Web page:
|READ ABOUT JAMESTOWN |
are four books that have been published over the past several years
that put the Jamestown experience in a new and more accurate light.
A Land As God Made It--Jamestown and the Birth of Americaby James Horn (Basic Books, 2005), avoids sweeping statements in favor
of well documented detail. The story loses none of its narrative drive
for the effort. What emerges is a grim and sometimes maddeningly inept
struggle to establish a colony while waiting for the Spanish ships to
attack. Horn begins the story not with the departure of the English
ships for the Chesapeake, but rather in 1561 with the Spanish efforts
to dominate all of North and South America. This includes an early
effort to establish a mission in Virginia, which ended in disaster for
the Jesuits—and a bad taste in some natives' mouths for European
Love and Hate in Jamestown--John Smith, Pocahontas and the Heart of a New Nation,
by David A. Price (Knopf, 2003), retells the Jamestown story, also with
footnotes, with sometimes varying emphasis and interpretation of
events. Both this and Horn's book give a better picture of the highly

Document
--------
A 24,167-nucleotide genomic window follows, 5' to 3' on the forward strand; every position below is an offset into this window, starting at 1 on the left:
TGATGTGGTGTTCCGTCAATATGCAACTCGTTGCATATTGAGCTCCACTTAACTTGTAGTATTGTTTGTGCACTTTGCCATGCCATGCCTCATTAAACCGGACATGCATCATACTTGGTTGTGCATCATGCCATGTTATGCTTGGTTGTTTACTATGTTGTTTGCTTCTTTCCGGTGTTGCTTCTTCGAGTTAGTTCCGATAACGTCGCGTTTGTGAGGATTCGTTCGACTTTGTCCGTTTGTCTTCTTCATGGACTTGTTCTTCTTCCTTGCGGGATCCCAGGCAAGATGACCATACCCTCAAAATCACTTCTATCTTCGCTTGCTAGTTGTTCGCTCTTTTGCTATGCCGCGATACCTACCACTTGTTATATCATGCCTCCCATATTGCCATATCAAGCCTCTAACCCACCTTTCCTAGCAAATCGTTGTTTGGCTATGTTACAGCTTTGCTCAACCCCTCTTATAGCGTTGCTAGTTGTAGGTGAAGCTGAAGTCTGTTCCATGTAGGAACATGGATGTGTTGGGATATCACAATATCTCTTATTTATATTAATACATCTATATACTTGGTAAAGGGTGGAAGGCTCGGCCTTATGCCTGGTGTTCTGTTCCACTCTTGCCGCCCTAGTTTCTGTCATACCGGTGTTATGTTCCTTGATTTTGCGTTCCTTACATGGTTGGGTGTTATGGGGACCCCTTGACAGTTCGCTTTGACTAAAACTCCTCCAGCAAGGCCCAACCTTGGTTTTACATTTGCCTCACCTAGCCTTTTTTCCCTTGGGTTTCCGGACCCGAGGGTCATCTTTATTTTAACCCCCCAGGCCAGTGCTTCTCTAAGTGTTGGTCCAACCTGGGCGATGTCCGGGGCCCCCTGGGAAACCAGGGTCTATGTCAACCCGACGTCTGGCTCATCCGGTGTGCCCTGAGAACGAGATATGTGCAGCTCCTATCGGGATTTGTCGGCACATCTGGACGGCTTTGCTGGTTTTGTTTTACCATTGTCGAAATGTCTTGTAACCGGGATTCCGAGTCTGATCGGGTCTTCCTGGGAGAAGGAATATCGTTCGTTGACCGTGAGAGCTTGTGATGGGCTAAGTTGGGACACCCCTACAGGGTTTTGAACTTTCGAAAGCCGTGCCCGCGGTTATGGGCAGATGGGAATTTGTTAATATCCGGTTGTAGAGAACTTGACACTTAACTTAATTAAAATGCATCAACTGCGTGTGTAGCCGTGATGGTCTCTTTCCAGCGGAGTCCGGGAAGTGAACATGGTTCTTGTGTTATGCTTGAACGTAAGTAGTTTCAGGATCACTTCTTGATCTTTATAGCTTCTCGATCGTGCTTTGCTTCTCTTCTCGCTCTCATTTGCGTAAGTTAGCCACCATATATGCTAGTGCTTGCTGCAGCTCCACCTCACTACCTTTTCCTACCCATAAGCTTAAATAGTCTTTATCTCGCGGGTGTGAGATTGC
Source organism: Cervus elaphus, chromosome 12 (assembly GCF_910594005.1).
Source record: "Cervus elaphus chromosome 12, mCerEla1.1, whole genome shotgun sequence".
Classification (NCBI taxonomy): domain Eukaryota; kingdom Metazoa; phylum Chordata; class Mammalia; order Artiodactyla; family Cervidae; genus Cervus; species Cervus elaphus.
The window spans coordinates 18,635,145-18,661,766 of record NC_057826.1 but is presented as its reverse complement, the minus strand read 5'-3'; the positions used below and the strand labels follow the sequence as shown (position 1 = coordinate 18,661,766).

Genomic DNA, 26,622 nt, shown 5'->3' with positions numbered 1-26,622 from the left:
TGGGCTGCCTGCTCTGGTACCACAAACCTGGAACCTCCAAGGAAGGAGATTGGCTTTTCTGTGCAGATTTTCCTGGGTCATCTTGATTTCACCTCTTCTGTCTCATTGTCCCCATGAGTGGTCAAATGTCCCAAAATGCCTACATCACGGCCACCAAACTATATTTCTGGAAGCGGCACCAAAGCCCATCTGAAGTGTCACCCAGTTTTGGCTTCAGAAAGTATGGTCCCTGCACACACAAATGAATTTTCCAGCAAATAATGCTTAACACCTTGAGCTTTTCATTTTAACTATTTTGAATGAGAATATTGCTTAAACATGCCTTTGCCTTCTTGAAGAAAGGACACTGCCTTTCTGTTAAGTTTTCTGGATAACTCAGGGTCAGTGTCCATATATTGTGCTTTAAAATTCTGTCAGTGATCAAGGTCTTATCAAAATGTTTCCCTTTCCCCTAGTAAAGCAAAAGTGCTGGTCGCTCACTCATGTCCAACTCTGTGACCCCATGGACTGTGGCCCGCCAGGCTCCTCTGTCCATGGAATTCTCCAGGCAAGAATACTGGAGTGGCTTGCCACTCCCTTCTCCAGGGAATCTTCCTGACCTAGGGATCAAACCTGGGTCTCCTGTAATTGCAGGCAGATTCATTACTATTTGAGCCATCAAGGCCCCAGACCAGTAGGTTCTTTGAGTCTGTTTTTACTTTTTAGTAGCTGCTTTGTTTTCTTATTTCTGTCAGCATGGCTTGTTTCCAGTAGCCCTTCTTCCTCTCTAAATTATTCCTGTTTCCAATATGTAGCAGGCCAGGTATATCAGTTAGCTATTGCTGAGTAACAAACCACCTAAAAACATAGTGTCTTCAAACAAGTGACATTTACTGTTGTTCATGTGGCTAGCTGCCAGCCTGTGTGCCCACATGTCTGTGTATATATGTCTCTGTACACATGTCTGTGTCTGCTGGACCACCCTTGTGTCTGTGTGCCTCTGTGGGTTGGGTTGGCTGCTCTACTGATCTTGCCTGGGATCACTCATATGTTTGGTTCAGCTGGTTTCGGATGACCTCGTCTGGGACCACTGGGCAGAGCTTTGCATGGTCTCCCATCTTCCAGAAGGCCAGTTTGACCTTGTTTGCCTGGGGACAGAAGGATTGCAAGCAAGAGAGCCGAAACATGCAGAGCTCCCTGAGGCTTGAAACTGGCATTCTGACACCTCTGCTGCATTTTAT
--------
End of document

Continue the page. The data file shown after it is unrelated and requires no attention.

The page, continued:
structured and sophisticated society of the Native American tribes that
peopled all of the Chesapeake Bay.
writing of Jamestown, historians run up against the problems associated
with their primary sources. Nearly all those who wrote contemporary
accounts of the tumultuous events of those years could be considered
unreliable. John Smith, on whom historians must depend for descriptions
of his travels up and down the Chesapeake as well as the first years at
James Fort, presents a particularly thorny problem because he was
Two other books, Jamestown--The Buried Truth, by William M. Kelso (University of Virginia Press, 2006) andThe Birth of Black America--The First African Americans and the Pursuit of Freedom at Jamestownby Tim Hashaw (Carroll & Graf, 2007) refreshingly avoid that issue
by taking very different tacks. Kelso is the chief archaeologist at
Historic Jamestowne, the actual site of the fort and subsequent town,
and the man who actually uncovered the outlines of the 1607 fort, as
well as hundreds of thousands of artifacts. Kelso's approach is to
understand the Jamestown experience by using the evidence of what they
left behind. It makes a lively story and in some ways comes closer than
more traditional histories to giving flesh and blood to those who
struggled—or didn't—to make it work.
Hashaw's book is in many respects the most fascinating of all, because
it gives us an insight into a civilization, ancient and complex, that
most of us know nothing about—Angola, the starting place for the early
slave trade to the Americas.
Also just out:The Jamestown Project, by Karen Ordahl Kupperman (Harvard University, 2007).Savage Kingdom--The True Story of Jamestown, 1607, and the Settlement of America, by Benjamin Woolley (Harper Collins, 2007).